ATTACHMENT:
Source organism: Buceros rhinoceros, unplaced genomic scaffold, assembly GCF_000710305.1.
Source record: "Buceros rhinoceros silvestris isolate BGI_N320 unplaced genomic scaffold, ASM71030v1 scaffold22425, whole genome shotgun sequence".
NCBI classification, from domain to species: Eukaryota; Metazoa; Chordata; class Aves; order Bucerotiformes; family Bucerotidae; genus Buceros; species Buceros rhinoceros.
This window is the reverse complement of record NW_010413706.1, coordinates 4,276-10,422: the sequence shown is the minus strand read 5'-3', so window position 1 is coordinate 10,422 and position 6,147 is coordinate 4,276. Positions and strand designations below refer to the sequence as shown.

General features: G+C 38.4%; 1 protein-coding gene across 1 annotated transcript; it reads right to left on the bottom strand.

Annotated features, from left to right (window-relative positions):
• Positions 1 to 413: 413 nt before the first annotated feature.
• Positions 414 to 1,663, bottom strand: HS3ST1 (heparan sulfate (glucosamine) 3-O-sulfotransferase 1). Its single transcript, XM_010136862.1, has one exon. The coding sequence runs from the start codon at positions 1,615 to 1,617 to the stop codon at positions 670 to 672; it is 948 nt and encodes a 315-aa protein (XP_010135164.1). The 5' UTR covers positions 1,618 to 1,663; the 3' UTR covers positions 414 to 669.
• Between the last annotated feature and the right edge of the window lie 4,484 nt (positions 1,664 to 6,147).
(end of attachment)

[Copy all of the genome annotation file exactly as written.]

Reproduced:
Source organism: Buceros rhinoceros, unplaced genomic scaffold, assembly GCF_000710305.1.
Source record: "Buceros rhinoceros silvestris isolate BGI_N320 unplaced genomic scaffold, ASM71030v1 scaffold22425, whole genome shotgun sequence".
NCBI classification, from domain to species: Eukaryota; Metazoa; Chordata; class Aves; order Bucerotiformes; family Bucerotidae; genus Buceros; species Buceros rhinoceros.
This window is the reverse complement of record NW_010413706.1, coordinates 4,276-10,422: the sequence shown is the minus strand read 5'-3', so window position 1 is coordinate 10,422 and position 6,147 is coordinate 4,276. Positions and strand designations below refer to the sequence as shown.

General features: G+C 38.4%; 1 protein-coding gene across 1 annotated transcript; it reads right to left on the bottom strand.

Annotated features, from left to right (window-relative positions):
• Positions 1 to 413: 413 nt before the first annotated feature.
• Positions 414 to 1,663, bottom strand: HS3ST1 (heparan sulfate (glucosamine) 3-O-sulfotransferase 1). Its single transcript, XM_010136862.1, has one exon. The coding sequence runs from the start codon at positions 1,615 to 1,617 to the stop codon at positions 670 to 672; it is 948 nt and encodes a 315-aa protein (XP_010135164.1). The 5' UTR covers positions 1,618 to 1,663; the 3' UTR covers positions 414 to 669.
• Between the last annotated feature and the right edge of the window lie 4,484 nt (positions 1,664 to 6,147).